I'm back, with my standard Author's Note of Dooooom. I bring you the news that, although the people who work in it are lovely, the asset management sector is bone-numbingly boring; my internship so far consists of proof-reading through their literature and writing articles on - yep, you got it - small-cap funds giving top-decile returns.
No, I haven't got a clue what the hell that means. I think the fact that I really don't care should tell me something about myself. Like, oh, maybe I'm in the wrong internship?
On the other hand, I am now 'in print'. For I have done that which very few people before me have dared to do... I have an article in 'Investment Week'.
Oh, be still my beating heart.
Anyway! Moving on. This is the first chapter of my long-promised Yassen/Alex fic, though the actual slash won't appear for a couple of chapter. They get together pretty fast once the meet up again, but I want to make sure the set up is believable. I'm writing it for the slash, but that's no reason to skimp on the backstory.
OBLIGATORY SLASH WARNING: Weirdly enough, this story is SLASH. Yeah. Slash. Man-on-man schmexing. If this offends you, please put your issues on a leash and take them for a walk elsewhere, because I have enough of my own and I refuse to exercise yours as well. Are we all clear on that?
Basically, don't flame me, because I will have a massive sense-of-humour failure, probably in the middle of the office where I currently work, and then I will find a very large monkey wrench and come round to your house. I know where you live. By all means, flame me for the shit story. But if you flame me because of the man-sex, I will force you to watch that episode of 'Hollyoaks' where John-Paul and Craig get it on. Again. And again. And again. And again. By the time I let you stop watching, you'll be begging to be allowed my crappy little slash story.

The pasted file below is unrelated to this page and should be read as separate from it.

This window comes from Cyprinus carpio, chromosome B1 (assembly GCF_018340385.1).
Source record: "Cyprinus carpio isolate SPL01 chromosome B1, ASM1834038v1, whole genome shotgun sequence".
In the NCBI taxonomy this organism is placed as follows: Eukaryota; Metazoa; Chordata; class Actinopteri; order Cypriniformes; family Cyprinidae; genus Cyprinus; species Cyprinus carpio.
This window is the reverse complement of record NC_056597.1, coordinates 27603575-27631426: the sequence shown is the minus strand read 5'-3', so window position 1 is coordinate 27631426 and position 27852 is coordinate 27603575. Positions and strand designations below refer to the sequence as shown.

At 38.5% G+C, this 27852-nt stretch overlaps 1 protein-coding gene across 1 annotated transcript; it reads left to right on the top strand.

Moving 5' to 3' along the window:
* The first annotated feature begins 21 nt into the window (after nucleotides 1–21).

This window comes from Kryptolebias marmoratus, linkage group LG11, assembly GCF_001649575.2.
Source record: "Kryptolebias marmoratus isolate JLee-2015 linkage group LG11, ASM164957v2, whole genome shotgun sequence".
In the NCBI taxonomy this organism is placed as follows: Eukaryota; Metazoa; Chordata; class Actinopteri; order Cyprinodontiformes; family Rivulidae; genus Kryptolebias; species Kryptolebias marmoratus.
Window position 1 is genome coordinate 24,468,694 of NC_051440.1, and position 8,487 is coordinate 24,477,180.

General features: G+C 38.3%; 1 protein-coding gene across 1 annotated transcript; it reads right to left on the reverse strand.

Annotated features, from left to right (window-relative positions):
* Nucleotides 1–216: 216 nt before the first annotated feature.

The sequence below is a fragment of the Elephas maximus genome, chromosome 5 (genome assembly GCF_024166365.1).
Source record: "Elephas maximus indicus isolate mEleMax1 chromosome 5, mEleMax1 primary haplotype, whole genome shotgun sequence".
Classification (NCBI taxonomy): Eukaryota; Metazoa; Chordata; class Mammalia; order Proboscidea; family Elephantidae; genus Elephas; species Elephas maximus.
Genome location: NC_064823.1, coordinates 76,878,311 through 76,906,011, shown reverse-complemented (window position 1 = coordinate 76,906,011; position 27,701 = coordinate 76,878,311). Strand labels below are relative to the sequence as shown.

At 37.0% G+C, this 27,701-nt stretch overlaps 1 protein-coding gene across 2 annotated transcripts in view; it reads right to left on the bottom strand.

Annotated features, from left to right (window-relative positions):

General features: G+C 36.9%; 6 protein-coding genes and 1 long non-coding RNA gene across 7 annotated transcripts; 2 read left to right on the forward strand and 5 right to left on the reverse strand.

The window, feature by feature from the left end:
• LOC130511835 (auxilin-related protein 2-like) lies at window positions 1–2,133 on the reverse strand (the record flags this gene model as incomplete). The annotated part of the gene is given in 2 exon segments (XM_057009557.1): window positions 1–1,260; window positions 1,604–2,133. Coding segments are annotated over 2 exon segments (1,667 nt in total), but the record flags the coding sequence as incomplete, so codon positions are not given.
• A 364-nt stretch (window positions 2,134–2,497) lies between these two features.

Now I have the threats neatly out of the way, here goes with the DISCLAIMER: If I owned Alex Rider, I'd be a middle-aged man called 'Anthony'. (shudders)
Two years after the disastrous events of his battle with Scorpia, Alex Rider received the all-too familiar summons to the Royal and General Bank on Liverpool Street. It was a demand he'd become accustomed to, after nearly three years of MI6-orientated exploitation, and he didn't bother trying to get out of it; there was no point.
Jack wasn't quite as resigned as he was. "I really wish they'd stop doing this to you." she said, rather wistfully. "I hate it when you have to go."
He'd offered her a quick smile, but they both knew how fake it was. "It'll be fine." His mouth twisted wryly. "Maybe they just want to – chat."
Jack raised an eyebrow at him. "Alex, I don't know how you do it."
"I'm just that good."
Mrs. Jones met him in the foyer – they still hadn't issued him with any form of ID, despite the regularity of his missions, and he still needed to be properly escorted up through the bank – and took him up to Alan Blunt's office on the fourth floor.
In the three or so years Alex had been 'working' for them, Blunt's office had changed very little, and Blunt himself had changed even less. The same large oak desk, same black chair, same sofa, even the same plants. It was always eerily silent in here, the busy traffic along Liverpool Street totally muffled by the thick stone of the building, the bullet proof glass in the wide windows, the rigorous double glazing. Everything was soundproofed here.
"Alex." Blunt nodded at him. "Have a seat."
Alex returned the nod, taking a chair and waiting for whatever was going to come next. There was no point doing any of this with a bad grace, and he had learned long ago to take whatever MI6 gave him by way of privileges and not question it too closely.
Blunt looked down at the beige file in front of him on the desk for a few long minutes, before looking back up at Alex, interweaving his fingers in front of him. "We've got a situation we'd like you to look into." He said, voice as grey as ever. "In New York. An agent of ours has been killed, and we thought you'd be our next best option."
"I'm flattered." Alex muttered – just because he had accepted his situation as regarded MI6, didn't mean he had to be totally servile. "So, what's the situation? What's my cover?"
"We're sending you in as this man's son."
"The one who just died?"